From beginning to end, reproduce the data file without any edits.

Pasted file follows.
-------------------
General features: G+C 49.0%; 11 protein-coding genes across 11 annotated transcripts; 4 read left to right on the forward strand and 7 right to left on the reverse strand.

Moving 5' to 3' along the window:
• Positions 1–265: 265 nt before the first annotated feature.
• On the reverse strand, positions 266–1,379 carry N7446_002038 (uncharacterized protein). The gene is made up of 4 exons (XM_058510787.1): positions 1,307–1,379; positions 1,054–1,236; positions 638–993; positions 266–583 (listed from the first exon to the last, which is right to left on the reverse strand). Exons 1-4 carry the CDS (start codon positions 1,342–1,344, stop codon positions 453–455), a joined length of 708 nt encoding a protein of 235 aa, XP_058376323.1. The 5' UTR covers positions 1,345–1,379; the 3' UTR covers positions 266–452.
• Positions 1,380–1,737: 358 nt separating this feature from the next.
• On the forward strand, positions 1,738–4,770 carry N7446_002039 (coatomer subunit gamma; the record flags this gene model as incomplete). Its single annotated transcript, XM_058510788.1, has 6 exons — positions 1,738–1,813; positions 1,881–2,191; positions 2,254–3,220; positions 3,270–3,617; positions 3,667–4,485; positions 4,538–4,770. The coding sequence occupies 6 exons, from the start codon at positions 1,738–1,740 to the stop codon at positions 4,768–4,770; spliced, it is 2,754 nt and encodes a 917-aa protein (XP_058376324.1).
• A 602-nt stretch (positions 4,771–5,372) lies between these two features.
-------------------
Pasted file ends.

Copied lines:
General features: G+C 49.0%; 11 protein-coding genes across 11 annotated transcripts; 4 read left to right on the forward strand and 7 right to left on the reverse strand.

Moving 5' to 3' along the window:
• Positions 1–265: 265 nt before the first annotated feature.
• On the reverse strand, positions 266–1,379 carry N7446_002038 (uncharacterized protein). The gene is made up of 4 exons (XM_058510787.1): positions 1,307–1,379; positions 1,054–1,236; positions 638–993; positions 266–583 (listed from the first exon to the last, which is right to left on the reverse strand). Exons 1-4 carry the CDS (start codon positions 1,342–1,344, stop codon positions 453–455), a joined length of 708 nt encoding a protein of 235 aa, XP_058376323.1. The 5' UTR covers positions 1,345–1,379; the 3' UTR covers positions 266–452.
• Positions 1,380–1,737: 358 nt separating this feature from the next.
• On the forward strand, positions 1,738–4,770 carry N7446_002039 (coatomer subunit gamma; the record flags this gene model as incomplete). Its single annotated transcript, XM_058510788.1, has 6 exons — positions 1,738–1,813; positions 1,881–2,191; positions 2,254–3,220; positions 3,270–3,617; positions 3,667–4,485; positions 4,538–4,770. The coding sequence occupies 6 exons, from the start codon at positions 1,738–1,740 to the stop codon at positions 4,768–4,770; spliced, it is 2,754 nt and encodes a 917-aa protein (XP_058376324.1).
• A 602-nt stretch (positions 4,771–5,372) lies between these two features.